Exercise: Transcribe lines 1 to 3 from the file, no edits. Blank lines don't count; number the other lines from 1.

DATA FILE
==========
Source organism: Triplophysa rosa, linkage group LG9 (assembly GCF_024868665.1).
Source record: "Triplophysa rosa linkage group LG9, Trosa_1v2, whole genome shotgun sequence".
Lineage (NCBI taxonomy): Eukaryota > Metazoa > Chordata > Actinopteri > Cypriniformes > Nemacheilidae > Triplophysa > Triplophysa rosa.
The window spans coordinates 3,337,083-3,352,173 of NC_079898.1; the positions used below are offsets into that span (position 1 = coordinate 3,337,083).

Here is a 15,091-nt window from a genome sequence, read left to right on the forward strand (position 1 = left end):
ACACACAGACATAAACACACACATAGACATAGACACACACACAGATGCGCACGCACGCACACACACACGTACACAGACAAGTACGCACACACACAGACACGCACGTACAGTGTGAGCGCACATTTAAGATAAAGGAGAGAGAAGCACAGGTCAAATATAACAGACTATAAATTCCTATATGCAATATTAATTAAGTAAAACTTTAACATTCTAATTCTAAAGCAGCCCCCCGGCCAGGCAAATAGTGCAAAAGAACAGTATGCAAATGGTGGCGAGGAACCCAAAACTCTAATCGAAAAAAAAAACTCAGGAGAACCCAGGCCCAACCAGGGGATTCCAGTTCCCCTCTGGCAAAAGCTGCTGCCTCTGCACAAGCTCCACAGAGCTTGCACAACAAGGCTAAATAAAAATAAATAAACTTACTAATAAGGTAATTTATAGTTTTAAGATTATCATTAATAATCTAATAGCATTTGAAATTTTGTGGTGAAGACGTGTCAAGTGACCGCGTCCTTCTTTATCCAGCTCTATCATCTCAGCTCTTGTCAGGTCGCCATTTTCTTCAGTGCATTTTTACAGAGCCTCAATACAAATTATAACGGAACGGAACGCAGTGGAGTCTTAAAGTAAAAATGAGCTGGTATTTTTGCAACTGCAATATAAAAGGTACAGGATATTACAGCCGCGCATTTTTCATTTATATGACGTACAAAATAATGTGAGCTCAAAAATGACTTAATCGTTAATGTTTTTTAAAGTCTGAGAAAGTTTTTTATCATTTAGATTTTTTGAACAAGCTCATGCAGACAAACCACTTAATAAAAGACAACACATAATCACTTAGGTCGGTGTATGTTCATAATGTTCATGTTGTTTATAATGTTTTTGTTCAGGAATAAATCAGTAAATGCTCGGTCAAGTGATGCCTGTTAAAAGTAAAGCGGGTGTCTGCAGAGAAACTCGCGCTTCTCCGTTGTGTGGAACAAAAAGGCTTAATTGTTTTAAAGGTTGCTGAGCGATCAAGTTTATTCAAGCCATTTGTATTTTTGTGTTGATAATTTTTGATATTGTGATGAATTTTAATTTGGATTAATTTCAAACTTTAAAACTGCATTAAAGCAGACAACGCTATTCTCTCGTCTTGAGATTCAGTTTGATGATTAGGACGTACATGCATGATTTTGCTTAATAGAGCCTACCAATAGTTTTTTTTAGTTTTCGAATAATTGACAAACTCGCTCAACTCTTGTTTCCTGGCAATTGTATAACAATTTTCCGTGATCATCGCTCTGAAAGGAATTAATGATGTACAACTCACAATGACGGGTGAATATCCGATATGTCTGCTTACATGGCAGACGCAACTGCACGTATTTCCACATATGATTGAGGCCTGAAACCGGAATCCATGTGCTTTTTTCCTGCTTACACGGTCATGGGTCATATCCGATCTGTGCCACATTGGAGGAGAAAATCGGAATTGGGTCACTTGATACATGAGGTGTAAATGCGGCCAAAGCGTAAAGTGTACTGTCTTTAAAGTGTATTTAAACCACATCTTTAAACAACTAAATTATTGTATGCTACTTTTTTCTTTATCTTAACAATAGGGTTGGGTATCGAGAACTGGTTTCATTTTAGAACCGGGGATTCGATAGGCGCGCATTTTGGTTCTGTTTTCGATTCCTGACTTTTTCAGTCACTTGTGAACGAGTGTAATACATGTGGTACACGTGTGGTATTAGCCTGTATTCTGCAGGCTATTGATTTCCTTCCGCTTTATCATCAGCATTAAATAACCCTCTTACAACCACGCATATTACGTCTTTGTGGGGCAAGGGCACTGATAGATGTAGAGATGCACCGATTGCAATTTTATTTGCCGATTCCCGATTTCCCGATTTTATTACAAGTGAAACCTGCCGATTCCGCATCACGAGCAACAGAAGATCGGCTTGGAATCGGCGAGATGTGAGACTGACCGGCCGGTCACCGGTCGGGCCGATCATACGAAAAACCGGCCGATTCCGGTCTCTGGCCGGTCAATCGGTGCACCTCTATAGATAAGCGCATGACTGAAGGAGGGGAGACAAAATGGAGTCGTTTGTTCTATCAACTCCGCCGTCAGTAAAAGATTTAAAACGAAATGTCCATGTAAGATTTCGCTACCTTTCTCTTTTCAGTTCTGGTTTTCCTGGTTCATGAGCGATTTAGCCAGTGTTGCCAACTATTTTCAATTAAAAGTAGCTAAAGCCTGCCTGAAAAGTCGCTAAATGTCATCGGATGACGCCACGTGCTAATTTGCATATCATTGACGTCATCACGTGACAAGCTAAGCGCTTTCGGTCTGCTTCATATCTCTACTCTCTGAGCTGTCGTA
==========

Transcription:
Source organism: Triplophysa rosa, linkage group LG9 (assembly GCF_024868665.1).
Source record: "Triplophysa rosa linkage group LG9, Trosa_1v2, whole genome shotgun sequence".
Lineage (NCBI taxonomy): Eukaryota > Metazoa > Chordata > Actinopteri > Cypriniformes > Nemacheilidae > Triplophysa > Triplophysa rosa.